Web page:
When we found an eight-foot-long solid mahogany companionway ladder washed up on our beach, we knew immediately it had come from the sadly sunken motor yacht we’d christened “The Mae West” after her owner, the great Hollywood star from the 1920 and 30s. We washed it with fresh water, and as it dried out we put some serious thought into how we could continue its use in the form of furniture. We can’t recall now which idea came first, but one fairly obvious one was to create a bookshelf, with the ladder’s steps as shelves. We saw that the top three steps, if supported by some pieces of teak paneling we’d already rescued from the vessel, would make a perfect fit for our collection of Patrick O’Brian books and ephemera.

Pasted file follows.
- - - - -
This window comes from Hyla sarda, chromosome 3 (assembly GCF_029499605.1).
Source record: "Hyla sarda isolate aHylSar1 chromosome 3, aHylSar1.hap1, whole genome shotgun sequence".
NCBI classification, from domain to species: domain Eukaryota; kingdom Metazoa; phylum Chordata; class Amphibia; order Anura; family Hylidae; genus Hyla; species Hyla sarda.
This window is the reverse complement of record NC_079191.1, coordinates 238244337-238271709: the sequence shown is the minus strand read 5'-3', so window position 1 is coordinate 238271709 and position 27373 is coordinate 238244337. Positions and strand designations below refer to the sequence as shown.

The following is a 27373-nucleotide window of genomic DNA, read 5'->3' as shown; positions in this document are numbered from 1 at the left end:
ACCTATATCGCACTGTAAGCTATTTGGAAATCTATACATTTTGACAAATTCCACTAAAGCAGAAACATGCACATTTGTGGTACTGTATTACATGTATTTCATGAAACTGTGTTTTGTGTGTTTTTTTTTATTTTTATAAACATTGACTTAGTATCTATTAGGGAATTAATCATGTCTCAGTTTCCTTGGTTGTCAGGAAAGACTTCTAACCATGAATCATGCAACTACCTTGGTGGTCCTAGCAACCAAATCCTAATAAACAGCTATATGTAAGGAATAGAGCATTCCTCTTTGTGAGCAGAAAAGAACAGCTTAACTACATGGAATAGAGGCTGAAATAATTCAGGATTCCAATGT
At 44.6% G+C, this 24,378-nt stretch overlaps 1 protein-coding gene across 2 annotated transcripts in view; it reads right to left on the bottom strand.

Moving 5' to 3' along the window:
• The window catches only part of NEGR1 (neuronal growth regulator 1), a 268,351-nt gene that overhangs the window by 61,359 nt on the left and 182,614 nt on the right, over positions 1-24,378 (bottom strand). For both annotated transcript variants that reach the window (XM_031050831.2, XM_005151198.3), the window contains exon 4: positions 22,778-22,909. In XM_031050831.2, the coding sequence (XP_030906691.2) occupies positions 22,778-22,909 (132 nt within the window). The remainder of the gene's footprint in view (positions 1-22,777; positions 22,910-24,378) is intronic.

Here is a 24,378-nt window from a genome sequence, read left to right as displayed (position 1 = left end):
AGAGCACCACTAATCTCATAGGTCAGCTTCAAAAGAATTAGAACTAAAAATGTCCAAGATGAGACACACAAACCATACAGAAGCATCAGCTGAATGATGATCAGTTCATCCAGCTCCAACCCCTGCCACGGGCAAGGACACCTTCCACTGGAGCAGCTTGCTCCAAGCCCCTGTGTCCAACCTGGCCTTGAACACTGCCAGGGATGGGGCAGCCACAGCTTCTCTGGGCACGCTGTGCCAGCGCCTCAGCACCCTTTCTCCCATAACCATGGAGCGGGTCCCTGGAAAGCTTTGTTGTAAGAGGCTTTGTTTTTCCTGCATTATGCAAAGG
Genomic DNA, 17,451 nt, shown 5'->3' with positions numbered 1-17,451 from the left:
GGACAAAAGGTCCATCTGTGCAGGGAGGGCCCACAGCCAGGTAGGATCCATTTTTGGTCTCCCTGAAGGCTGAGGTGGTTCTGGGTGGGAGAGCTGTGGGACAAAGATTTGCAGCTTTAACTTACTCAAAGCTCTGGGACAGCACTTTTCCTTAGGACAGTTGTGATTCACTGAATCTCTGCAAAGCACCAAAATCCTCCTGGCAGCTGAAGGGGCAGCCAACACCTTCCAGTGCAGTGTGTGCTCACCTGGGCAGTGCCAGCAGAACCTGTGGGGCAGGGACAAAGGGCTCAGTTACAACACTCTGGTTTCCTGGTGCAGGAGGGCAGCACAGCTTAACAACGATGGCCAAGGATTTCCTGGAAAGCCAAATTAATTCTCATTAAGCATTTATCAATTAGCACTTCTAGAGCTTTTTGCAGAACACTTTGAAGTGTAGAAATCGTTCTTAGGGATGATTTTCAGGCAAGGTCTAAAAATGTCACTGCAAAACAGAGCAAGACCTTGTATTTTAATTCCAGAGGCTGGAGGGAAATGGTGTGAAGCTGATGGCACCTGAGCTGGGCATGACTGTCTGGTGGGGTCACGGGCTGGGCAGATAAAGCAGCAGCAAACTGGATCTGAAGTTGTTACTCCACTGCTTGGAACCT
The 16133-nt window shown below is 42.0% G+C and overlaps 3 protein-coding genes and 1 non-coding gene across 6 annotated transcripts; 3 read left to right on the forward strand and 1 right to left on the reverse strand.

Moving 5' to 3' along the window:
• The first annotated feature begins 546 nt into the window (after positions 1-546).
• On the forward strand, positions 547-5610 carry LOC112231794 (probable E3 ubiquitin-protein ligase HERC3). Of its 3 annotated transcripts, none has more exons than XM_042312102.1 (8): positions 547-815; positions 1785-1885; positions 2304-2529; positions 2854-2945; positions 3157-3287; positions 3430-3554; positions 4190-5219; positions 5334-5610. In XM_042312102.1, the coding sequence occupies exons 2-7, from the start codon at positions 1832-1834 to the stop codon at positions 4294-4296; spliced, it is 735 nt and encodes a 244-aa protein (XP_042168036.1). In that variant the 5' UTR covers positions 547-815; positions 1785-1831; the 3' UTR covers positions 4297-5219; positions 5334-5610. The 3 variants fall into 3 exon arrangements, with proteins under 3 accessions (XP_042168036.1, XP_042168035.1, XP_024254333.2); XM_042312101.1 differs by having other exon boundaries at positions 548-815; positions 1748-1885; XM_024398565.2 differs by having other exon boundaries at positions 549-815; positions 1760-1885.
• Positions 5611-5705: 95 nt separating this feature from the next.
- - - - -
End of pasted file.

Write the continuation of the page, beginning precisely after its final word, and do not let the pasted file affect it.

But what could the remaining section do for us? Eventually it dawned on us that if we cut it in half, and put the two pieces on their sides, back-to-back, we’d have a small table, with an interestingly sectioned lower shelf. Meanwhile (this entire creative process developed over many months), a four-foot piece of gently curved solid teak deck railing which had broken free from the yacht during a storm washed up. We saw we could cut two pieces to create ends for the tabletop that would cover the sawn edges. What remained was a piece about eight inches long. In one of many serendipitous moments in our furniture-design process, we realized we could cut it into four two-inch blocks that made perfect feet for our table and gave a visual balance to the design.
“The Mae West” is gone forever, but her story lives on in these two pieces, and a few others we’ll be featuring in future posts.